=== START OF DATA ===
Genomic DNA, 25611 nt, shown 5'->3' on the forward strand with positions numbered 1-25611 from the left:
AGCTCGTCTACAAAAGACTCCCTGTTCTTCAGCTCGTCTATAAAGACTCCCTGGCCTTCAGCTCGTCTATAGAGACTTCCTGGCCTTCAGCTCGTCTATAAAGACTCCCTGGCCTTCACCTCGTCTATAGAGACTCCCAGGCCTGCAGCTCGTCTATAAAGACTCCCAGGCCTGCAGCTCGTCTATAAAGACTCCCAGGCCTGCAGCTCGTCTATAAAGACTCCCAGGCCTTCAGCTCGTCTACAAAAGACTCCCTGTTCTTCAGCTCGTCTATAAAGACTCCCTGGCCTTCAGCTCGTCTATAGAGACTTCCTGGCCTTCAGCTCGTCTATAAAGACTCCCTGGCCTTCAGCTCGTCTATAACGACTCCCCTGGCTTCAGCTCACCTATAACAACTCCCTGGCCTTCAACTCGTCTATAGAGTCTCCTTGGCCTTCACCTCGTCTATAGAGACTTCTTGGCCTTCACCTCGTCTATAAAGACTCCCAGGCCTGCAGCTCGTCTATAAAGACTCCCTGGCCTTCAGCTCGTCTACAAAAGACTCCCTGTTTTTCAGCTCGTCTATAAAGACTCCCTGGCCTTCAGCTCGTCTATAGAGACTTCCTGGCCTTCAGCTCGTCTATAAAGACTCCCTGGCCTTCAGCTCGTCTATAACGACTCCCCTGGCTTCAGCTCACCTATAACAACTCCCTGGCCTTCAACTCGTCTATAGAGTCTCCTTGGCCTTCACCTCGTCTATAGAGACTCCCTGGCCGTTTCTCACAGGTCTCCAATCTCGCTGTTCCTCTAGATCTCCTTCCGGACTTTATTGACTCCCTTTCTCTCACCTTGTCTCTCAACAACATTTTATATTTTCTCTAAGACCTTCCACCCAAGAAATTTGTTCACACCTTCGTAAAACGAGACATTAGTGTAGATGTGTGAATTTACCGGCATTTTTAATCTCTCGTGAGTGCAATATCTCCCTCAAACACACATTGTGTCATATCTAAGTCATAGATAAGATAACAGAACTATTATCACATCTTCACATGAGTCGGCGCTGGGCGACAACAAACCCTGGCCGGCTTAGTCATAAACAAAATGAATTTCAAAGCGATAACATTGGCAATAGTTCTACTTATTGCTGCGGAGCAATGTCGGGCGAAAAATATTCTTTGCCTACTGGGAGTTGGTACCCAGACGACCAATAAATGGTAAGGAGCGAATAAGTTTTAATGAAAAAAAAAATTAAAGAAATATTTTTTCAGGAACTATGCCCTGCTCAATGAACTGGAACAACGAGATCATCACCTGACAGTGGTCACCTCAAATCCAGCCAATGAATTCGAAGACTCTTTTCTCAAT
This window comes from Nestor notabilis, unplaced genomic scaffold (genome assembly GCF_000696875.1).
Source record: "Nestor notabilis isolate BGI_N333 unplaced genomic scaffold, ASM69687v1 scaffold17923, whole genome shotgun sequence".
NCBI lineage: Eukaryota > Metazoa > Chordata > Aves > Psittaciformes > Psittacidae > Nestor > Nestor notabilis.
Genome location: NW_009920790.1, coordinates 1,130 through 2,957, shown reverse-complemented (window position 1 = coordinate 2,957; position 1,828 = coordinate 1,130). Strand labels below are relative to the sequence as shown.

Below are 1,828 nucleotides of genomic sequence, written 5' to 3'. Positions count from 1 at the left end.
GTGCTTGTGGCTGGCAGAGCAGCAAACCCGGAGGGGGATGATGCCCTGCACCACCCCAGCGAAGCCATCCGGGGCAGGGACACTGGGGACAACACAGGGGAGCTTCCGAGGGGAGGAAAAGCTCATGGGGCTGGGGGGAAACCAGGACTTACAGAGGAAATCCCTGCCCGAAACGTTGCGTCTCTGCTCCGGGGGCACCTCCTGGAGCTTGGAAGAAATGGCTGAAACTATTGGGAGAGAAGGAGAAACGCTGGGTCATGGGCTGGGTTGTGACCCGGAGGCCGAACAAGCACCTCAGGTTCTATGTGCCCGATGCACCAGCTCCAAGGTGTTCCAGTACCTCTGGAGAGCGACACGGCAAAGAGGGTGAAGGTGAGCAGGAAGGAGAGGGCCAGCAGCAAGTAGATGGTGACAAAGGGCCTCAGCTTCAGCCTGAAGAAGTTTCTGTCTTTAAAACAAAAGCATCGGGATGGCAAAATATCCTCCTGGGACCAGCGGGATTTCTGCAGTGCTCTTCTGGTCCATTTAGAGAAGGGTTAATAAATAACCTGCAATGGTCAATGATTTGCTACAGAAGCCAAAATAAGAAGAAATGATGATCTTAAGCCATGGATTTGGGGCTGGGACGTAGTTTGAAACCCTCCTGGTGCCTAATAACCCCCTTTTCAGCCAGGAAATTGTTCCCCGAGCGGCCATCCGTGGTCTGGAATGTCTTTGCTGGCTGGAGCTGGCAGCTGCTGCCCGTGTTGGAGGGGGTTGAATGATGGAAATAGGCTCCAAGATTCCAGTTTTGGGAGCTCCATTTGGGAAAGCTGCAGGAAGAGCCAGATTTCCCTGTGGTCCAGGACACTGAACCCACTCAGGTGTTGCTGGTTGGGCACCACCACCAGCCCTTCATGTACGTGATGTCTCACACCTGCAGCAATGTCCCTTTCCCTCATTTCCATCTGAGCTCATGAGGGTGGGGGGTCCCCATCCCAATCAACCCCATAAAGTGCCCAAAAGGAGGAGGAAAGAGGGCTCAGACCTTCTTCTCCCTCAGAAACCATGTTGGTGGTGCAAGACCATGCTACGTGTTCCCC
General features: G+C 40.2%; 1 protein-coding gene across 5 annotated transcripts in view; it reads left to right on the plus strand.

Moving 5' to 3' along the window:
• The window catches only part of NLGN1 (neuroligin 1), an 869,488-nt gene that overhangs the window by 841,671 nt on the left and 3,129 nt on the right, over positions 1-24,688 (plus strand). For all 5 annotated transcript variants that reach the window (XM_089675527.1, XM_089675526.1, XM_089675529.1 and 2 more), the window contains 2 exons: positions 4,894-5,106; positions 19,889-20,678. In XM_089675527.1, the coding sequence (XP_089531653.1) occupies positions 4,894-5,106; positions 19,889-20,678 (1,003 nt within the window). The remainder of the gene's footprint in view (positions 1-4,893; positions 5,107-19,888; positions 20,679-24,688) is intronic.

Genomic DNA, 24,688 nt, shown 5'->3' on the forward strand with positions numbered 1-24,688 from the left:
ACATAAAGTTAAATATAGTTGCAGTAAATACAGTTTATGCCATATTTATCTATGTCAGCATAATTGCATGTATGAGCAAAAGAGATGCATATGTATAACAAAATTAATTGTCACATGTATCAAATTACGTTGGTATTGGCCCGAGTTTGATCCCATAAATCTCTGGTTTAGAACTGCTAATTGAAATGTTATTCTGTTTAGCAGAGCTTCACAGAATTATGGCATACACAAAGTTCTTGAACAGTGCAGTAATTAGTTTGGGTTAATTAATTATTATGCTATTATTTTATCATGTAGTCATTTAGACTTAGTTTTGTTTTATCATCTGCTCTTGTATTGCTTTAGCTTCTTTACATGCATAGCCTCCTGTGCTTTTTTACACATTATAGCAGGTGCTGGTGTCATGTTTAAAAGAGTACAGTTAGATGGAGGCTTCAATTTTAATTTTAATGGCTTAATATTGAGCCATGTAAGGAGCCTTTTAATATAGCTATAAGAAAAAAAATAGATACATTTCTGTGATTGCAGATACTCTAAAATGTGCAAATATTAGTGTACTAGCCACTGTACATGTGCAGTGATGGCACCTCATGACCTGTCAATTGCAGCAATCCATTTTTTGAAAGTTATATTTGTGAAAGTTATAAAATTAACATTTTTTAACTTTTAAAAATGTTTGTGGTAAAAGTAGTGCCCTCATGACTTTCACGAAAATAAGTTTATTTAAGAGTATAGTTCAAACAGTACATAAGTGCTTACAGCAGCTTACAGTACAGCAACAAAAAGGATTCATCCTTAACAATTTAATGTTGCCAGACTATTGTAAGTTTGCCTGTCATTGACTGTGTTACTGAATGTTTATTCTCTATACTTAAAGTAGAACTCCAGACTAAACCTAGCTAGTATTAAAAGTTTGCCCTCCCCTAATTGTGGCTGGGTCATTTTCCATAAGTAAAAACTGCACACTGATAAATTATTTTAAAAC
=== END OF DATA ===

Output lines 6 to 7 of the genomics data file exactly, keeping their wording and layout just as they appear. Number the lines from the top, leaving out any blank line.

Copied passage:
Genome location: NW_009920790.1, coordinates 1,130 through 2,957, shown reverse-complemented (window position 1 = coordinate 2,957; position 1,828 = coordinate 1,130). Strand labels below are relative to the sequence as shown.

Below are 1,828 nucleotides of genomic sequence, written 5' to 3'. Positions count from 1 at the left end.